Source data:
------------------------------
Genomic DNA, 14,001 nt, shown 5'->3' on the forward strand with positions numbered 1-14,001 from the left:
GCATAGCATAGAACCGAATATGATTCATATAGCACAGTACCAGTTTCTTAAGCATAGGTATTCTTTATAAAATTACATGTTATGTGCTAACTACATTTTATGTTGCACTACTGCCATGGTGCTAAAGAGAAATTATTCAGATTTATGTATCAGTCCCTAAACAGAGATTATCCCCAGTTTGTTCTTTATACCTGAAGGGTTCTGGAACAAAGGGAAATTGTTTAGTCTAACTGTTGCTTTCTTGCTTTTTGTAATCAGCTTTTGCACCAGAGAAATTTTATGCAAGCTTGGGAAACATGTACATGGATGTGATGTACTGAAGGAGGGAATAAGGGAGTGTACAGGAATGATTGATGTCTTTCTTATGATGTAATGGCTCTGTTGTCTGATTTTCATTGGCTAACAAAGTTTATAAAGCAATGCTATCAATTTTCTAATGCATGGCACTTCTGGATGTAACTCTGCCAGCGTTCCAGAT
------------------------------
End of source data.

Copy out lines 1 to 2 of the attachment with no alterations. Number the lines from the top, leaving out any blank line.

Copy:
Genomic DNA, 14,001 nt, shown 5'->3' on the forward strand with positions numbered 1-14,001 from the left:
GCATAGCATAGAACCGAATATGATTCATATAGCACAGTACCAGTTTCTTAAGCATAGGTATTCTTTATAAAATTACATGTTATGTGCTAACTACATTTTATGTTGCACTACTGCCATGGTGCTAAAGAGAAATTATTCAGATTTATGTATCAGTCCCTAAACAGAGATTATCCCCAGTTTGTTCTTTATACCTGAAGGGTTCTGGAACAAAGGGAAATTGTTTAGTCTAACTGTTGCTTTCTTGCTTTTTGTAATCAGCTTTTGCACCAGAGAAATTTTATGCAAGCTTGGGAAACATGTACATGGATGTGATGTACTGAAGGAGGGAATAAGGGAGTGTACAGGAATGATTGATGTCTTTCTTATGATGTAATGGCTCTGTTGTCTGATTTTCATTGGCTAACAAAGTTTATAAAGCAATGCTATCAATTTTCTAATGCATGGCACTTCTGGATGTAACTCTGCCAGCGTTCCAGAT